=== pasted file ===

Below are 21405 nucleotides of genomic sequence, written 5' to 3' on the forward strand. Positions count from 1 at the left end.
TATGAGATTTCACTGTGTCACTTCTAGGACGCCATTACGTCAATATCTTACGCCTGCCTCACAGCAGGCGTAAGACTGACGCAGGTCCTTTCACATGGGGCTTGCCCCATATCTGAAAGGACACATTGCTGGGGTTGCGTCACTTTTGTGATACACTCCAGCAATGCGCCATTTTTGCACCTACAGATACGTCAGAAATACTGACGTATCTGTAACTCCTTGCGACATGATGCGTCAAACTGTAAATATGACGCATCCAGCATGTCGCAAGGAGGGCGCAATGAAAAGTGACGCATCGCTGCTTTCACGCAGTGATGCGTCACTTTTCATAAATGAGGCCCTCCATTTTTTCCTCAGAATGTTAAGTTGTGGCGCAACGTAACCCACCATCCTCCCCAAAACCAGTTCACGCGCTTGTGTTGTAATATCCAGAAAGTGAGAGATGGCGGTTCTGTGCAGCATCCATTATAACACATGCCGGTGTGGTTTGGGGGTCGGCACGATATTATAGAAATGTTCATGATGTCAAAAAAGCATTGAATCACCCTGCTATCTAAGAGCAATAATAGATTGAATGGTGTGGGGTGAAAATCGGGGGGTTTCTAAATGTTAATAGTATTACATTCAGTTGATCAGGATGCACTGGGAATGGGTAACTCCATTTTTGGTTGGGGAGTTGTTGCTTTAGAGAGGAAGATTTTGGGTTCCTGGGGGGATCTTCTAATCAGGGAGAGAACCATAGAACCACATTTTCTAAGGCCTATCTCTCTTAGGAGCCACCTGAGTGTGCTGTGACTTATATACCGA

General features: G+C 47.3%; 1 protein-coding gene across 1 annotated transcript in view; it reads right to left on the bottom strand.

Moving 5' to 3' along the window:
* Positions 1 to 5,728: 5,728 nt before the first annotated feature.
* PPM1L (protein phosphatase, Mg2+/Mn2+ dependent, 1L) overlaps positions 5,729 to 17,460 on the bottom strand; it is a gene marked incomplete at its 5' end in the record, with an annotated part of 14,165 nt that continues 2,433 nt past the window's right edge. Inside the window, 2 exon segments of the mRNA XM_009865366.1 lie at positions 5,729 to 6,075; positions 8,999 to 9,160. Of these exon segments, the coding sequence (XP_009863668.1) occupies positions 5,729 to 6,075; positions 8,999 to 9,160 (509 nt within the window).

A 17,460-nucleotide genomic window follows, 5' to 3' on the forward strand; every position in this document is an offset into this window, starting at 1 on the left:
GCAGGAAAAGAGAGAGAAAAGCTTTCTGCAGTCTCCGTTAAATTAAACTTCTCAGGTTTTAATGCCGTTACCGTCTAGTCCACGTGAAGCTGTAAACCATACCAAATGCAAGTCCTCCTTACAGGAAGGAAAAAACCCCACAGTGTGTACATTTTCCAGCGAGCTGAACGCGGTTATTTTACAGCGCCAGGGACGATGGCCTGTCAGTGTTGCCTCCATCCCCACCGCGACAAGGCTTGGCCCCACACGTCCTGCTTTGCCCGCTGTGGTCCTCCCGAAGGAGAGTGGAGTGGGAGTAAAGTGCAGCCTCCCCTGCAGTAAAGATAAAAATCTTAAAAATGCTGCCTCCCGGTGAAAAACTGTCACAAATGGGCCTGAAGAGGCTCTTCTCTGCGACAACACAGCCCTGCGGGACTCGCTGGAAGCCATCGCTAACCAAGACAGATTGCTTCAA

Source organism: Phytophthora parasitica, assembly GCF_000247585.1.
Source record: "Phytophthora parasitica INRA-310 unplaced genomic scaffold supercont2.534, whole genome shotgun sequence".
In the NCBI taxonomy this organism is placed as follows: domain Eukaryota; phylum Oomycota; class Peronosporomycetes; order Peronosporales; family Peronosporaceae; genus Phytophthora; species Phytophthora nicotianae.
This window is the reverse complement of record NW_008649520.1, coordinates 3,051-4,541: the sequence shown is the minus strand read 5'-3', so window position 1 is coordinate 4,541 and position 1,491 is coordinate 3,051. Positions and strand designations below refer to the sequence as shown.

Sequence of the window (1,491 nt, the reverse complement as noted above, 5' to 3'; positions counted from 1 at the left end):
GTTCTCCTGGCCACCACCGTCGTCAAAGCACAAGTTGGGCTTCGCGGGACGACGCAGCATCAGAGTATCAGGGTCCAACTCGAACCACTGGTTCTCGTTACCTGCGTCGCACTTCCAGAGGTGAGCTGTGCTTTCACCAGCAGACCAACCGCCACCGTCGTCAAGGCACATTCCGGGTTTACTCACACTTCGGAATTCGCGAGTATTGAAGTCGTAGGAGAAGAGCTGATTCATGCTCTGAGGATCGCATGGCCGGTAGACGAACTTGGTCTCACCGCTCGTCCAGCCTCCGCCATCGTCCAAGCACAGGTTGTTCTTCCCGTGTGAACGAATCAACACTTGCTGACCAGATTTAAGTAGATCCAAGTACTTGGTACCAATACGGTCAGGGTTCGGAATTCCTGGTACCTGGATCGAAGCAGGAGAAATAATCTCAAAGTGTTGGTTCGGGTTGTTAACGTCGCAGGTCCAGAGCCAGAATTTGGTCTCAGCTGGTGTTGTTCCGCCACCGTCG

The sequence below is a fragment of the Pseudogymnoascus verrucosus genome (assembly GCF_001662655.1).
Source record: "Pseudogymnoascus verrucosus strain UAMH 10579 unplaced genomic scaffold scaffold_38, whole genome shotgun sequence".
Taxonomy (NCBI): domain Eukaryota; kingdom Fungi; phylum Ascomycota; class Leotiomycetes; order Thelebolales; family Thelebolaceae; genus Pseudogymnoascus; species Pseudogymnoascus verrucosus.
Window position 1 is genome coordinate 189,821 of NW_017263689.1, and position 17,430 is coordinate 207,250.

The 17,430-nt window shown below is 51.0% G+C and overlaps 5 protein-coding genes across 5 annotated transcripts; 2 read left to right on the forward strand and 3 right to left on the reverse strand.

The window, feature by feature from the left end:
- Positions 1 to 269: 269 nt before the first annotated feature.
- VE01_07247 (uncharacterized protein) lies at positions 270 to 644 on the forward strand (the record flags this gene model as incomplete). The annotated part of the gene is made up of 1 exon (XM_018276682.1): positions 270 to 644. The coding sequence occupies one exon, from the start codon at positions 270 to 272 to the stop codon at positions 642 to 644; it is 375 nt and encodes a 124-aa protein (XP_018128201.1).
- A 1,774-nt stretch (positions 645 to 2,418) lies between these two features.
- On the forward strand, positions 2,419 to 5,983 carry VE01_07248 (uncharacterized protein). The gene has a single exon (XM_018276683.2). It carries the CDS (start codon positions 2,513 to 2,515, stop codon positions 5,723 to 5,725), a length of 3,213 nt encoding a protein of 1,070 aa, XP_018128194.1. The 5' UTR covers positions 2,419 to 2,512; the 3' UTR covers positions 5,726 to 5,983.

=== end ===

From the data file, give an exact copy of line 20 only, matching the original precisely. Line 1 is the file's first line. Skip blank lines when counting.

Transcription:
The window, feature by feature from the left end: